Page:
Bird Baths are a wonderful way to view birds in your backyard. A fresh water source will attract more species of birds than bird feeders or birdhouses alone. Water also helps create critical pockets of wildlife-friendly habitat where urban sprawl has taken over the natural landscape.
You can make your own bird bath rather quickly and inexpensively should you be feeling a little “crafty”. This great article from Birds and Blooms Magazine explains clearly and simply how to make a mosaic bird bath. With all materials listed, it gives concise, step-by-step directions for creating your own masterpiece. And not artwork to just lay around the house, but something to be used and enjoyed over the years by many feathered friends!
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For whimsical designs and vibrant colors, nothing beats the artful designs displayed in mosaic bird baths. With rich hues that are available in many combinations, the choices are endless! Mosaic tiles are durable enough to withstand a birdbath heater in winter, and will not fade or discolor is summer heat. Glazed tiles also help to keep bath water cooler in sweltering summer temperatures.
A pedestal bird bath creates a wonderful focal point in any yard, plus a fresh water source is the most effective way to attract more birds and keep them coming back. Creating a bird-friendly habitat is really quite simple by providing food, water and shelter. Bird houses, bird feeders and bird baths used together will ensure a greater variety of songbirds visiting your yard!
Clean Feathers Fly Better!
Wild birds require a consistent fresh water source (year round) to properly preen feathers for optimal flight conditions. Some bird baths are actually too deep for birds to bathe and wade comfortably. The maximum depth of bath water should be no more than 3 inches. The mosaic bird bath above, is shallow and perfect for feathered friends to drink and bathe. If your bath has a deeper center, consider placing a large rock in it so birds can perch.
In warmer weather, water tends to stay cooler and fresher longer if the bath is placed in the shade. In freezing winter months, place baths in full sun if possible. Mosaic, ceramic, copper, and glass birdbaths also have the capacity to hold a birdbath heater during frigid weather, a life saver for many birds during tough winter months.
Adding color to your environment brings it to life!
Whether planting annuals, or adding garden accents, a small burst of color will have a large impact. Functional art for your yard makes good sense, and birdbaths fit the bill. You can attract more feathered friends with a fresh water source, and frankly, the birds aren’t too choosey when it comes to bath designs. The only requirements are that the bath be clean, and water levels shallow enough for birds to bathe and wade comfortably. Optimal water depth is 2-3 inches-maximum.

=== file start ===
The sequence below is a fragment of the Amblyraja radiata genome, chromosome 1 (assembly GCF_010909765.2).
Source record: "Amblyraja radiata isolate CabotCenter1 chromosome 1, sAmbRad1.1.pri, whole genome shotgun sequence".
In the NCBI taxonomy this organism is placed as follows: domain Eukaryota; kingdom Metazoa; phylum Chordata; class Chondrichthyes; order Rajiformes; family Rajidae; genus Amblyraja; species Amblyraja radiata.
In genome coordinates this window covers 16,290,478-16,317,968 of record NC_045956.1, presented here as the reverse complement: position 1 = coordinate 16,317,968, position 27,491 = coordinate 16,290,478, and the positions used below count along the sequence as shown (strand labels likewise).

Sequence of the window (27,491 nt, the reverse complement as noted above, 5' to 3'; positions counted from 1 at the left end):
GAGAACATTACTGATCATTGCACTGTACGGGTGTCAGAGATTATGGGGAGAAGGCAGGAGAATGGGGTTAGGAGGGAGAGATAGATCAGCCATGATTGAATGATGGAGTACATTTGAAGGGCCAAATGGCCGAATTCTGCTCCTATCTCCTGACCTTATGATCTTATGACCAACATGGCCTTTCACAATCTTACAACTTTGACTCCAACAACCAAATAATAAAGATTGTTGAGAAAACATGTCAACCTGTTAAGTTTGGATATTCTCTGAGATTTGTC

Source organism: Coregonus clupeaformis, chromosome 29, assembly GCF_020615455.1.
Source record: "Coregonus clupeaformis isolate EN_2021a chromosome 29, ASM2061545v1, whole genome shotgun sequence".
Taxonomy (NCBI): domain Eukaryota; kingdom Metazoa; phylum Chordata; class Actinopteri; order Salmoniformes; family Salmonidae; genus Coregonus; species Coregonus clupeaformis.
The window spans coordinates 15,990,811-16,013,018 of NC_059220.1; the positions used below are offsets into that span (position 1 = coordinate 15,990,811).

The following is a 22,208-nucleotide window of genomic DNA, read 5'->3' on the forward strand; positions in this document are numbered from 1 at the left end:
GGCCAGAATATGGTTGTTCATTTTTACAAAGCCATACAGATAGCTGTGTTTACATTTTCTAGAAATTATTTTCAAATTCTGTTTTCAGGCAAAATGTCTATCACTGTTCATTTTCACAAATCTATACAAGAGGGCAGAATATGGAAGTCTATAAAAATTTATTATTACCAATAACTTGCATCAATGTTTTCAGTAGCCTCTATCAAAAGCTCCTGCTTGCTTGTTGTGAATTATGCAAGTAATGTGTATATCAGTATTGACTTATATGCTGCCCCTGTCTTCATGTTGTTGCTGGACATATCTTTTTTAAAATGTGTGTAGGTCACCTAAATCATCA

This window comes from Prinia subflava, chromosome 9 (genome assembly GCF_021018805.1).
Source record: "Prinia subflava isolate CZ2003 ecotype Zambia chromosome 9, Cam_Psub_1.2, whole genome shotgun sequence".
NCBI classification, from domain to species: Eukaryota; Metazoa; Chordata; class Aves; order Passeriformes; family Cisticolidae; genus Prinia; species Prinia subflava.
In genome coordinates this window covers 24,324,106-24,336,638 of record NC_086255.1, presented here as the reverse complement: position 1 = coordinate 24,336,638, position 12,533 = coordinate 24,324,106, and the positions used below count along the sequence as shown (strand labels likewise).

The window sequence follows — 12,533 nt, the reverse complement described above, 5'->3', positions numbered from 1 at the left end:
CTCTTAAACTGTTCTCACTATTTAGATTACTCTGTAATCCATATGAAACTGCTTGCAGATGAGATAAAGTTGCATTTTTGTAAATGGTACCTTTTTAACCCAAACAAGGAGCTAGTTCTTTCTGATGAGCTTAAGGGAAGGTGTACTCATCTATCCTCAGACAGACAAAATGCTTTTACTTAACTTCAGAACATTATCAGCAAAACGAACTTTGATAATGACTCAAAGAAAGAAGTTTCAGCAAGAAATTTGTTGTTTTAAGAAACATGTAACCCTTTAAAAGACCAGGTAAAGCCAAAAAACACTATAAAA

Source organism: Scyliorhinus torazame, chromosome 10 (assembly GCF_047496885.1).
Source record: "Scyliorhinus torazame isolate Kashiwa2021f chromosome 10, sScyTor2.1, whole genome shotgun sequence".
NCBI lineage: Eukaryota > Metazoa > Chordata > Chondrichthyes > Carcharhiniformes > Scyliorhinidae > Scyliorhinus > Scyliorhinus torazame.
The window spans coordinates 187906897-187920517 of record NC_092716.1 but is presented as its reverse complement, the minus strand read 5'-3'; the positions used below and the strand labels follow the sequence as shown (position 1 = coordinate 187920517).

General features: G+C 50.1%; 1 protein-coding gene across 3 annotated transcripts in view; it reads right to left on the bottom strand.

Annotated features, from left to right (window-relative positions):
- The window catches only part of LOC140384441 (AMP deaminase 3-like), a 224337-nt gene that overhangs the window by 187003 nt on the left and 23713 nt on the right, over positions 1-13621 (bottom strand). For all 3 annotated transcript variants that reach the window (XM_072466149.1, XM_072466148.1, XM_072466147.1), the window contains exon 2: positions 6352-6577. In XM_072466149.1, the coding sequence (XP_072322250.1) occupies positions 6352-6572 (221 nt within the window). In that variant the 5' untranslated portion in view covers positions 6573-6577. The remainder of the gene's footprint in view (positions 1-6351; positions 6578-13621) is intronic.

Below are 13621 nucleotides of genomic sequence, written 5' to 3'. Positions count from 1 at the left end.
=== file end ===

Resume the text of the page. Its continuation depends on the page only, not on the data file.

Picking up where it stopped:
Mosaic Bird Baths are available in whimsical designs with fun, vibrant colors. One of the advantages of mosaics is they are able to accommodate a bath heater in winter, giving birds a year-round water source to count on in frigid weather. This is a critical time for wild birds as most natural water sources tend to freeze, leaving them unable to bathe and properly preen feathers.
Moving water will entice and attract more wild birds to your yard!
These days, several reasonably priced items that create moving water are available for you to add to a birdbath. We have an old mosaic bird bath that has a copper dripper in it, and birds flock to it! Hummingbirds can be seen bathing under the “drips” when larger birds aren’t around.
Other easy ways of adding moving include water wigglers and leaf misters. Butterflies and warblers enjoy the fine mist, and are seen daily at our two misters.
The misters are versatile and can be used in a birdbath, staked in the ground, or hung from the deck or front porch, like we use ours. Add moving water to your habitat and watch the tremendous increase in wild bird species and their numbers. Another advantage of having moving water in your bird bath is that mosquitoes can not lay their eggs…just can’t happen in moving water.
So now you’ve seen some moving water in our own yard, maybe that’s why bird food must be rationed…they eat us out of house and home! Hope you’ve gotten some aquatic ideas for your feathered friends too, they’ll surely appreciate it!